I think there are 3 main arguments for the imprisonment of criminals:

A) criminals can be locked away for a temporary or indefinite amount of time so they cannot commit another crime again

B) criminals in jail get reeducated, realize what they did was wrong and hopefully will not do it again

C) criminals in jail get punished for the crime, which in turn makes them and everyone else stay away from crime because they do not want to be subject to that kind of punishment.

And of course a person can agree to more than one of these arguments, especially since they are all interwoven. I would like to focus on people who are only supporting A and B, but not jail for the sake of punishment.

If there is a crime that can only be committed once, would people who do not support C make the criminal go to jail regardless of the reasoning behind A and B? Let's say a country has a monument and that monument has its own law against vandalism. The monument will not be rebuilt, meaning this law only covers the first person or group destroying the monument which in turn means that this law will be voided as soon as such event takes place.

Would you have to make the criminal go to jail under the reasoning of A and B?

(A) The criminal has never committed a crime before, he is not likely to cause further harm that could be prevented by locking them up.

(B) Teaching the criminal not to do that again is useless effort as this crime cannot be committed again.

The only real reason I can see them going to jail for is point (C) but some people are against this point.

To be fair this whole scenario is of very artificial nature but this thought experiment had me puzzled for the past hour

  • 2
    Any crime can only be committed once, if you murder someone you can not murder them again. And your versions of A and B are too naive. Human psychology works so that after a barrier is broken once it becomes easier to break it again. With a similar crime, or a different one of comparable severity, or even more severe. Impunity is addictive by itself, and the slope is slippery, humans tend to escalate and not just with crimes. So something has to be done to reinstate the deterrent regardless of crime's nature. Jail may or may not work, but doing nothing definitely won't.
    – Conifold
    Sep 5, 2020 at 14:25
  • A prison doctor observed that his patients who committed violent crimes, left prison, and shoplifted -- invariably committed another violent crime. Only the ones who refrained from petty crimes would stop.
    – Mary
    Sep 5, 2020 at 15:55

3 Answers 3


Punishment is logically (1) a penalty (fine, imprisonment, community service, &c.) (2) of an offender (3) for an offence, a crime committed. There is also (4) a requirement that the penalty be imposed by human agency - some natural diaster befalling the offender does not count as punishment - and (5) that the penalty be imposed by an authority of some kind, personal or institutional.

That the crime 'physically cannot be committed again', makes no difference: punishment occurs when conditions (1) - (5) are met. Punishment is for an offence, a crime, regardless of whether the crime can be committed again.

A reformative theory of punishment would still apply to the case you describe. There is punishment because the crime has been committed and the aim of reform would be to prevent the criminal from engaging in similar crimes or to discourage her/ him from law-breaking in future.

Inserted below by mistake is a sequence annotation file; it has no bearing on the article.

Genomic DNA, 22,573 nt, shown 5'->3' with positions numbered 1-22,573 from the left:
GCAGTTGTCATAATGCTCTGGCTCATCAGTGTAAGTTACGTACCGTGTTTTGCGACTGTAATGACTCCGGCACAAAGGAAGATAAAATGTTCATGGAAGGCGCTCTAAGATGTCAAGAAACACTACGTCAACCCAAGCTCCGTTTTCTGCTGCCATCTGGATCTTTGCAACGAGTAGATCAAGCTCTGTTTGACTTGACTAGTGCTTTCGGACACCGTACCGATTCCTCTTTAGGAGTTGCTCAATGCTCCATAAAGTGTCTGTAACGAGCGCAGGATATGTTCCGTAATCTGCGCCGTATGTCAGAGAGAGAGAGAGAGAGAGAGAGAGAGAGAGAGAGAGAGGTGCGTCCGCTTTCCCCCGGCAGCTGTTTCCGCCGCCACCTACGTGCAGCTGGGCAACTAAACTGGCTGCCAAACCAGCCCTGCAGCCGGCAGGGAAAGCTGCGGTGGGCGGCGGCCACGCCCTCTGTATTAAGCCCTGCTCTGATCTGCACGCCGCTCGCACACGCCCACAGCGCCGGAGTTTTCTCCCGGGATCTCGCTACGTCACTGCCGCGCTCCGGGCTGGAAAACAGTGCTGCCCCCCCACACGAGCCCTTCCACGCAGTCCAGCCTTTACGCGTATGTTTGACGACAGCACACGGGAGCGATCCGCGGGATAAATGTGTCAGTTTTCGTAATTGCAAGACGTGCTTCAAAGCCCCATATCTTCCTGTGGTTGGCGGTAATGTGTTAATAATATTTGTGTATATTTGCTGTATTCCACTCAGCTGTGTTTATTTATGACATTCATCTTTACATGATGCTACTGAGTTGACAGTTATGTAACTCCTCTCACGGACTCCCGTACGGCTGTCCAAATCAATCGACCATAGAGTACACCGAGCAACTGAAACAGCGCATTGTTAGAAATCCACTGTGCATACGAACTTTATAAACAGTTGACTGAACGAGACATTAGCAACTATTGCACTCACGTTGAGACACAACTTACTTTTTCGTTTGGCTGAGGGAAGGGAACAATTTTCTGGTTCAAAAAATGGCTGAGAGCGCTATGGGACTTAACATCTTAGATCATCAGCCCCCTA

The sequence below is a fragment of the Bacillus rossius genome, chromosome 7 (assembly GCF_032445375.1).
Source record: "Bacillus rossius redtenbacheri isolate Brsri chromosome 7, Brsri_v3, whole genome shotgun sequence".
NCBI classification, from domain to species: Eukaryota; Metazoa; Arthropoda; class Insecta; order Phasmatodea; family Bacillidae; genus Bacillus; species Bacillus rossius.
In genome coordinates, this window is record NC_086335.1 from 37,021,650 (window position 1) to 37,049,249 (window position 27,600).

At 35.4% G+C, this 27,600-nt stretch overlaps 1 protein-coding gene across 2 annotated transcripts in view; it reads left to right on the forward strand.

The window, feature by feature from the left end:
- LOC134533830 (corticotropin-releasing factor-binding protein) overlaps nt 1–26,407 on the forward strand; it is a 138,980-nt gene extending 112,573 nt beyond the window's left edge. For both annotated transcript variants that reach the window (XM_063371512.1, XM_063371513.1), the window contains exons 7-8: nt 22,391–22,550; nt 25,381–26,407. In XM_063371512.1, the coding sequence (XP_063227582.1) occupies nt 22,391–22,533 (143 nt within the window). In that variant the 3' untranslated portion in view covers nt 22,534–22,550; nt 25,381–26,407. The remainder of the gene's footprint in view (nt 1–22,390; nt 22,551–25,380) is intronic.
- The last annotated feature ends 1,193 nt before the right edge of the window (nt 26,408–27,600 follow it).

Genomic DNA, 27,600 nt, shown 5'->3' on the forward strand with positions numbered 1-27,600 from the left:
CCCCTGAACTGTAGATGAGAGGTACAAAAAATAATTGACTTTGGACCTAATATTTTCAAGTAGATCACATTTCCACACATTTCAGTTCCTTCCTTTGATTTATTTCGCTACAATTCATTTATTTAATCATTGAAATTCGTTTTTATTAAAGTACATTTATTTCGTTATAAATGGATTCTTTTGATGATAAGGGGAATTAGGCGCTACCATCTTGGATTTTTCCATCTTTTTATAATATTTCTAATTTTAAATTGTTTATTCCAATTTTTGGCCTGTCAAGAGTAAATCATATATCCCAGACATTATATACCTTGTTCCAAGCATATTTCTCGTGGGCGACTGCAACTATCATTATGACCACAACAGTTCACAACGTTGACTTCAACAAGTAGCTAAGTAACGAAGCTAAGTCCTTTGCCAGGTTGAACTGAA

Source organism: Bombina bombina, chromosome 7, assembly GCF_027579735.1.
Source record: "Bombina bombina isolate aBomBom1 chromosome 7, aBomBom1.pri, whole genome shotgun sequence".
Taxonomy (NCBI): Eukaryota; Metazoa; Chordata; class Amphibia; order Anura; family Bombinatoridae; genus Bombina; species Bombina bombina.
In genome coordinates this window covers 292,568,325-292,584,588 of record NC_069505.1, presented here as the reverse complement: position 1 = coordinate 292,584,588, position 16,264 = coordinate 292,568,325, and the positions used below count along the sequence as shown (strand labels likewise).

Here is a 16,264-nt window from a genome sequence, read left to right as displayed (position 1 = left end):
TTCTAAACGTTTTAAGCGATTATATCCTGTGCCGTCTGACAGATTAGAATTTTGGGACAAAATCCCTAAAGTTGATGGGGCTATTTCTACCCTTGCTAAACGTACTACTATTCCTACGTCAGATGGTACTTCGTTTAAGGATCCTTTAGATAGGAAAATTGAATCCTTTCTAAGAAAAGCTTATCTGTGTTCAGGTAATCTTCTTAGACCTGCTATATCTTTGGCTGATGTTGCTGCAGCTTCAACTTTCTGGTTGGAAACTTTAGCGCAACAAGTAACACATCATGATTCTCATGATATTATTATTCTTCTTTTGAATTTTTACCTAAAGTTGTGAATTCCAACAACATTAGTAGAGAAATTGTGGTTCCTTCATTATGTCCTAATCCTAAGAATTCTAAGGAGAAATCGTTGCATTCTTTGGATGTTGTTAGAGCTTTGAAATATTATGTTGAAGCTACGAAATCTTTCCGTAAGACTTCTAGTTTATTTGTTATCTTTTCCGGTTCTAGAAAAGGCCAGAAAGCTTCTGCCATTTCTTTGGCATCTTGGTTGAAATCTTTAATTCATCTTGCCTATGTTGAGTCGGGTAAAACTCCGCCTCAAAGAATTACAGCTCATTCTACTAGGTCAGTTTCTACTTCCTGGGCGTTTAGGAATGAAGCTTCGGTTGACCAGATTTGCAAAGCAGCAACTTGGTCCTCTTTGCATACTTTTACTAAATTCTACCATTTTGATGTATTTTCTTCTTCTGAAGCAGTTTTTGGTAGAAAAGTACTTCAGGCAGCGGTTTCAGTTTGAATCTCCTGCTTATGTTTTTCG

Reformation (successful or otherwise) of the offender does not replace punishment here; it is the aim of punishment or an accompaniment to punishment. Reform is punishment plus.


A. Flew, 'The Justification of Punishment', A Philosophy of Punishment, ed. H.B. Acton, London: Macmillan, 1969: 83-104.


When talking about statues - I will assume, you are talking about the current situation in the world about some people removing statues what have deep values to one side, but none to the others, because they don't come from the same environment and rooting. - That context is highly important in establishing punishment to avoid public unrest and decent, there people take matters in their own hands to get justice served. A punishment must not only make the guilty realize their deed was wrong, but reconcile him with the society, so it could see, the crime got punished. That is the reason, we lock people away. For this reason a law about the protection of a statue, cannot simply be voided, because it would cause disdain about your values not being regarded enough and being unpersoned. For instance, when Estonia had its Bronze-night for simply wanting to examine a controversial war statue under a tent, so the scientists could work, it was more than enough to cause civil unrest, what resulted in the destruction of public property. There is a debate upon foreign agencies conducting these, but on this question its rather irrelevant.

Perhaps you should also put in various ways how debate can be established about protecting a statue or have it removed into a more safer appropriate location such as a museum etc.


There are other reasons advanced for penalising criminals, for example moral retribution and atonement, but we can let that pass here.

Almost all such reasons apply not just to the specific incident but to the principles underlying the motivation for the criminal act. If somebody has seen fit to take the law into their own hands, such as destroying somebody else's property, it is simply not acceptable to say "OK, the thing is done, your motives are no longer relevant." Society needs to ensure that the criminal understands that similar criminal acts based on similar motives will remain unacceptable in the future. Reform is as much an option for that assurance process as is deterrence, and it is obviously a more humane one.

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